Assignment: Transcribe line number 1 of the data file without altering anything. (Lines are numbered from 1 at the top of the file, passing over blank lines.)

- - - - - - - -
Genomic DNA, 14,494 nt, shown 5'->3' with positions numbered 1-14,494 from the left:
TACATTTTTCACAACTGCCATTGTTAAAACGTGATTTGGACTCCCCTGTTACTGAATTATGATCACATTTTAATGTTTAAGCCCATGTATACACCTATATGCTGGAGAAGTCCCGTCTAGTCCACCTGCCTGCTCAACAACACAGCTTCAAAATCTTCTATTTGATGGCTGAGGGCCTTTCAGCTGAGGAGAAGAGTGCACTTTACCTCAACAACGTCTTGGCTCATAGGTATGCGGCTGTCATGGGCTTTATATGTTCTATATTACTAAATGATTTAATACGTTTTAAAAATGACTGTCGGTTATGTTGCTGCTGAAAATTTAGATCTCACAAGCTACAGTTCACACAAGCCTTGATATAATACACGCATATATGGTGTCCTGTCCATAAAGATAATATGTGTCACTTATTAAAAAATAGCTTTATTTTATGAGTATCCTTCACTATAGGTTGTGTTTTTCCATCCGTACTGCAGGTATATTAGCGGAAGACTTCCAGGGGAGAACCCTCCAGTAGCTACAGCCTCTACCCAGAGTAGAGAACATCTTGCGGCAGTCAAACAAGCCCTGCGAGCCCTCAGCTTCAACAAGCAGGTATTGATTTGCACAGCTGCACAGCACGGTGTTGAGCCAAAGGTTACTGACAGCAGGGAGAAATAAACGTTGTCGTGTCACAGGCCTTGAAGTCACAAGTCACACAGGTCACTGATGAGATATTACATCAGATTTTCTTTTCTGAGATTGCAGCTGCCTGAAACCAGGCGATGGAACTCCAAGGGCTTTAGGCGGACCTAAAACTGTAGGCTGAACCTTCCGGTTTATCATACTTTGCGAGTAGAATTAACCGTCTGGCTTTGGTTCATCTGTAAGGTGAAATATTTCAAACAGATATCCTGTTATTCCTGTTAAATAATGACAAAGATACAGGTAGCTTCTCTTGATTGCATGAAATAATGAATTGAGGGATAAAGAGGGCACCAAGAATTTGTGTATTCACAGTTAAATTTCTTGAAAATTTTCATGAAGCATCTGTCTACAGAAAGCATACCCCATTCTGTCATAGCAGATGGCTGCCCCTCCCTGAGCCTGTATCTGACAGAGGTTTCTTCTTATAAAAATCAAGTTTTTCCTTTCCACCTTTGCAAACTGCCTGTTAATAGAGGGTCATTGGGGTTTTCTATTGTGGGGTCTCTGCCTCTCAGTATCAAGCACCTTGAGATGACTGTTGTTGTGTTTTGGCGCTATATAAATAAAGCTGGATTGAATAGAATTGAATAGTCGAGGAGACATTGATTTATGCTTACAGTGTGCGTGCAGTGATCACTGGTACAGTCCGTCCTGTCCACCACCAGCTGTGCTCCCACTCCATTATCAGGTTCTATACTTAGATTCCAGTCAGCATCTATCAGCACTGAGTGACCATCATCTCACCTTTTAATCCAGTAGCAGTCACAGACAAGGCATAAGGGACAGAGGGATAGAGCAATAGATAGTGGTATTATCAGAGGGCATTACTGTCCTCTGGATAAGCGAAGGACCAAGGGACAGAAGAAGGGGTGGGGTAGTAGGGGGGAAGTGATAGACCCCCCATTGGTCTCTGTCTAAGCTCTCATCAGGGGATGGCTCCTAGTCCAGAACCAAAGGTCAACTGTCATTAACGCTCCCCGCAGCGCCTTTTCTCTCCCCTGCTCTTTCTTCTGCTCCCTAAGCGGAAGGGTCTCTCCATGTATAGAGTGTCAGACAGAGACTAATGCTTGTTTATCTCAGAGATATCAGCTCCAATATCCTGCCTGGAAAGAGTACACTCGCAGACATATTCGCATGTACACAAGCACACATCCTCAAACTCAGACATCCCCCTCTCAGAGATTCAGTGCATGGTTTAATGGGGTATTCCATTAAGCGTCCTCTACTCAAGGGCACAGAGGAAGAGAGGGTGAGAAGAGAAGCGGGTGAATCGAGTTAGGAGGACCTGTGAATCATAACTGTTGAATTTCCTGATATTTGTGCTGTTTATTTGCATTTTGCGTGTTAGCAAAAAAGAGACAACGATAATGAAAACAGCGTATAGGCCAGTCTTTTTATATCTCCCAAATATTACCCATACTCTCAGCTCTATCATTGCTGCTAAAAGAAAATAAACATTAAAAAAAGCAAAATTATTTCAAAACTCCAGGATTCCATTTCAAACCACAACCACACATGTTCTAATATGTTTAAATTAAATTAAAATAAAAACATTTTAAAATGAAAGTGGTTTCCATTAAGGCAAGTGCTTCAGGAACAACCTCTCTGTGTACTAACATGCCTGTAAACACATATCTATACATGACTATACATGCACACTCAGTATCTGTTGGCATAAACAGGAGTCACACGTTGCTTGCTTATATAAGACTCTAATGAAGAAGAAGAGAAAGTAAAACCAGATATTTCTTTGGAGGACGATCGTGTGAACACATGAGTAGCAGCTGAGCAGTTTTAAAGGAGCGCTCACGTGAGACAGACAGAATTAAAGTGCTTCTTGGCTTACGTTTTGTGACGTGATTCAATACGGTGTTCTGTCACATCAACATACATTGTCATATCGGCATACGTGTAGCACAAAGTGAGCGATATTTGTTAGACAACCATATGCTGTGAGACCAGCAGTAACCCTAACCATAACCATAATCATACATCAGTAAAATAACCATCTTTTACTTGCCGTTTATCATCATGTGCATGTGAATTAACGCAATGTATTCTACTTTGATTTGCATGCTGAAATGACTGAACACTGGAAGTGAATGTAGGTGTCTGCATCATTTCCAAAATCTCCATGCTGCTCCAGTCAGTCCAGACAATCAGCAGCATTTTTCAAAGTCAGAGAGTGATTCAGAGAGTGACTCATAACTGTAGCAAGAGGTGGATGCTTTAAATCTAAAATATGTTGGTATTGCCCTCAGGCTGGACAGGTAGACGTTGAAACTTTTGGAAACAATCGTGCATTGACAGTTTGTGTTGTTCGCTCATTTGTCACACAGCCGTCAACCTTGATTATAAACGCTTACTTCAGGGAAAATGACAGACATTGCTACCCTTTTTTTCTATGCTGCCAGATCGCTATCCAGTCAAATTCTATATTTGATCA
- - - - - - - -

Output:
Genomic DNA, 14,494 nt, shown 5'->3' with positions numbered 1-14,494 from the left: